Below is a non exhaustive list of super servos:
    JR -(2700G, 4000, 2000, 7000, 7100, 8700G, 8417(Digital), 8231(Digital), 8411(Digital).
    Futaba -(9250, 9450(Digital)).
  • by Steve SimpsonThis email address is being protected from spambots. You need JavaScript enabled to view it.

    > Hello, I understand the failsafe issues with the Governor so that you do not blow the engine. But how much of a risk is there to actually have your engine blow up on you.
    In model helicopters, there will always be some load from the fan and factory heli's tend to have somewhat conservative gearing so with a stock motor running low or no nitro as is common in Europe, it would take a pretty unusual set of circumstances to actually 'blow up' and engine.
    In the US is common to have .30 size helis converted to .46 and running high nitro and tunes pipes. In this case your margin of safety gets pretty slim . . .
    . and it doesn't take a lot of coaxing for certain brands to spit rods . . particularly if the carb cannot maintain a rich mixture when the RPM's suddenly go through the roof. Engine damage from over revving is cumulative though. Like smoking cigarettes. You don't have to 'blow up' an engine all at once . . . it can be done over time . . . As with bending a paper clip back and forth . . . you get away with it the first few times.
    There has been a lot of chatter recently about engine damage, but the greater danger is in overspeeding the head itself. Aerodynamics will limit how fast the rotor will turn without engine power because drag increases exponentially as the airflow accelerates the blade, so there is a natural 'air brake' of sorts.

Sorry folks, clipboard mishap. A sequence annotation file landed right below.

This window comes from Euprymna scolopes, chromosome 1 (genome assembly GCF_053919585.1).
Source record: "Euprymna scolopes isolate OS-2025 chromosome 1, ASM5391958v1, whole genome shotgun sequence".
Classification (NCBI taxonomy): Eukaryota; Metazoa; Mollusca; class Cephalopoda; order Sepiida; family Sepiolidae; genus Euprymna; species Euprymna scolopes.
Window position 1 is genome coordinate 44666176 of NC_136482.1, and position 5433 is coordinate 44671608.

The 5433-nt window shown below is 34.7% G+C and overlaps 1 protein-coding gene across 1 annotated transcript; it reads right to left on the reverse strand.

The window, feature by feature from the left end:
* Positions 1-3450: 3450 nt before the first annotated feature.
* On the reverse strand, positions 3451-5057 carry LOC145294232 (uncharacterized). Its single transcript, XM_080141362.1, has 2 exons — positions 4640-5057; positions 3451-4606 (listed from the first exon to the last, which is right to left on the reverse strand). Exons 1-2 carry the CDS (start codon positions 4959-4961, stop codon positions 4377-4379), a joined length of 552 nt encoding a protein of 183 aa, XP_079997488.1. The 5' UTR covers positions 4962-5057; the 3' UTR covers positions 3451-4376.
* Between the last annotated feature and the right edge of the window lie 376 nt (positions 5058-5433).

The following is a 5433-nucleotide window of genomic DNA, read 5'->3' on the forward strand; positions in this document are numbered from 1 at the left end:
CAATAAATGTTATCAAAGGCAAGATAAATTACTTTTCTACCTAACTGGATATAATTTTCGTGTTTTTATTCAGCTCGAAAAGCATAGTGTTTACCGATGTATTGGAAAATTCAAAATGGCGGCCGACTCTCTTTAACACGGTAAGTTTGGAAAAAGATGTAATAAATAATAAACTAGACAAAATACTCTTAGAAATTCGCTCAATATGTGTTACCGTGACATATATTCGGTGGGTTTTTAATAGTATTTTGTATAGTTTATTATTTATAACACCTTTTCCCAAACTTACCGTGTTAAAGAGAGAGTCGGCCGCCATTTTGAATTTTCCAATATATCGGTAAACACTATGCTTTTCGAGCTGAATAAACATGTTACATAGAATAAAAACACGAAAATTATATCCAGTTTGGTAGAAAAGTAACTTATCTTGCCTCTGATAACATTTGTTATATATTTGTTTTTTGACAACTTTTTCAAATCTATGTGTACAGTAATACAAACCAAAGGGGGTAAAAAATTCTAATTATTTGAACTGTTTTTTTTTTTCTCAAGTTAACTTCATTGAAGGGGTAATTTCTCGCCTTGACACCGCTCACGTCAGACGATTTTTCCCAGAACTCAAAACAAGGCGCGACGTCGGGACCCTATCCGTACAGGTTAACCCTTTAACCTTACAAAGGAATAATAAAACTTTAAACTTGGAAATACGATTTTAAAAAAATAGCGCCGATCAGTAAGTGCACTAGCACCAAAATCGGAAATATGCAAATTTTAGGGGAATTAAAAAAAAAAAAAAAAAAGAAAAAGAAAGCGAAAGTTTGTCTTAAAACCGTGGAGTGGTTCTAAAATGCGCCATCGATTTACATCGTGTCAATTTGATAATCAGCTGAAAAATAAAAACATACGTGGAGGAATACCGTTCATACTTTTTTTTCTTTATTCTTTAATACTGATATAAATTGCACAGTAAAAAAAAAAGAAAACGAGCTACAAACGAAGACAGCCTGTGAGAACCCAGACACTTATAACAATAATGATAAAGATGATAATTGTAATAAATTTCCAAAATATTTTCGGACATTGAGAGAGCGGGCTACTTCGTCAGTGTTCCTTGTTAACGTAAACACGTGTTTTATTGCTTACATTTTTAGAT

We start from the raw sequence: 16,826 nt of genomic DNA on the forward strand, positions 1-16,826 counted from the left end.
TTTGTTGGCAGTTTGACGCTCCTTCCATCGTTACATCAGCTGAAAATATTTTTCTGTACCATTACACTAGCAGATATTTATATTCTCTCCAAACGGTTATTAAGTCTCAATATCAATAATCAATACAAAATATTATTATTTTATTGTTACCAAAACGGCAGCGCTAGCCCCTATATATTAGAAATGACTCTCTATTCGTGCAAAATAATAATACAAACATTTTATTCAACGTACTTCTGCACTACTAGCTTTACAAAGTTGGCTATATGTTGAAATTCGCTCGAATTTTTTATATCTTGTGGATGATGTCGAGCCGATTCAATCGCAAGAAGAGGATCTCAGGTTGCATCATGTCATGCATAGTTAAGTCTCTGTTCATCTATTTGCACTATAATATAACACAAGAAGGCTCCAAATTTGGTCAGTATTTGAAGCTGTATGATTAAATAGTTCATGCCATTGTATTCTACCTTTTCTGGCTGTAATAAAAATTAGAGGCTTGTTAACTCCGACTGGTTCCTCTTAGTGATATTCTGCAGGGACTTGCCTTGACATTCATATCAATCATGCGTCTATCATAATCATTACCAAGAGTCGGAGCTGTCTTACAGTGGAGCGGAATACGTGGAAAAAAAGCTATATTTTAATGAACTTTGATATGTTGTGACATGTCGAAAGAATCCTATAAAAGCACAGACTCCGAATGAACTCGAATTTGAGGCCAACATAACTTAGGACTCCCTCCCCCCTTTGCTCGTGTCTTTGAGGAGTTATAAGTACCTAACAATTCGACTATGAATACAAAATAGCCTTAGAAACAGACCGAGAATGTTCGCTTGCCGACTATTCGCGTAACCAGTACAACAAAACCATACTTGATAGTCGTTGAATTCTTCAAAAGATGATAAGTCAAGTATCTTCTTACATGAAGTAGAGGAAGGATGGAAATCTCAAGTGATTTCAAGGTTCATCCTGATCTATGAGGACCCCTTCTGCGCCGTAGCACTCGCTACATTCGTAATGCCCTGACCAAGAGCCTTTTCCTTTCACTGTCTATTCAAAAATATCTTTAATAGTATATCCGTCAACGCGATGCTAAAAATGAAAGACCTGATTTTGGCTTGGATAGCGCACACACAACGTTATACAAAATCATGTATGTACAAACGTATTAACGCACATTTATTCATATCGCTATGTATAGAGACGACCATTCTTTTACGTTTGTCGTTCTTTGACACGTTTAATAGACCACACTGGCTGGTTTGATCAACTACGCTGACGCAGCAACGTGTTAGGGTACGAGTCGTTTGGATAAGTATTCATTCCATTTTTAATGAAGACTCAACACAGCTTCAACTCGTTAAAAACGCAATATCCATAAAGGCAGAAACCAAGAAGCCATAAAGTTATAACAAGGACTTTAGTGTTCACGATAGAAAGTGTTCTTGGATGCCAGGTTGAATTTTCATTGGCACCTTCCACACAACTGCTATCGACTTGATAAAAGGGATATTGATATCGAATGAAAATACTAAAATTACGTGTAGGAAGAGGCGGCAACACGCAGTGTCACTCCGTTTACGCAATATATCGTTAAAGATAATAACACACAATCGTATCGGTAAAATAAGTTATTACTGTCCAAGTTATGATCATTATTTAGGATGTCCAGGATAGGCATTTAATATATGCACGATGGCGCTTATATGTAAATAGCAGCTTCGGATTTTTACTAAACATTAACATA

However, when the rotor is spinning up via aerodynamic power, the engine is free to really give it shove into the 'red' zone. Spitting a rotor blade is a much more serious event than spitting a connecting rod.

    > What other benefits do you reap from installing one into your heli?
    One of the vexing things about model heli's up until recently was attempting to provide for some type of 'synthetic' governing of engine speed. Early on it was with interconnected linkages and later with our friend the 'throttle' curve . .. . no matter how many points there are on a throttle curve, it is still a
    static curve and cannot adapt to the various conflicting conditions found different flight maneuvers. Therefore, throttle 'mixes' are used to attempt to
    give the basic curve some ability to adapt to situations that require more or less power than the basic static curve provides.
    Even with all these tools available, often a mix 'robs Peter to pay Paul' and fixing one situation worsens another. The more power your heli has available and the more . . . 'enthusiastic' your flying style, the worse this situation becomes. While there is always a guru who claims to be able to get 'perfect' engine speed control, the fact is that some situations that cause over revving cannot be resolved by curves and mixes. Since these setting are all static, the only solution is to have multiple flight modes where a different set of settings can be stored. Then you simply switch to that mode when you anticipate the
    situation.
    Are we having fun yet?
    A governor eliminates the need to worry about any of the stuff in this post . .

  • Be careful ! in France you are not allowed to transmit in realtime video from an aircraft !

    You need :

    • Velleman 2.4 GHz wireless surveillance system 1700 Fr

    include a high res color video camera, ability to have 4 different TX, built in microphone, and 300 feet range.

    boite 64 Ko

    • Accus (2 * 9V) 296 Fr
    • 1 voltage regulator : 7812 (12V)+ micro switch 7 Fr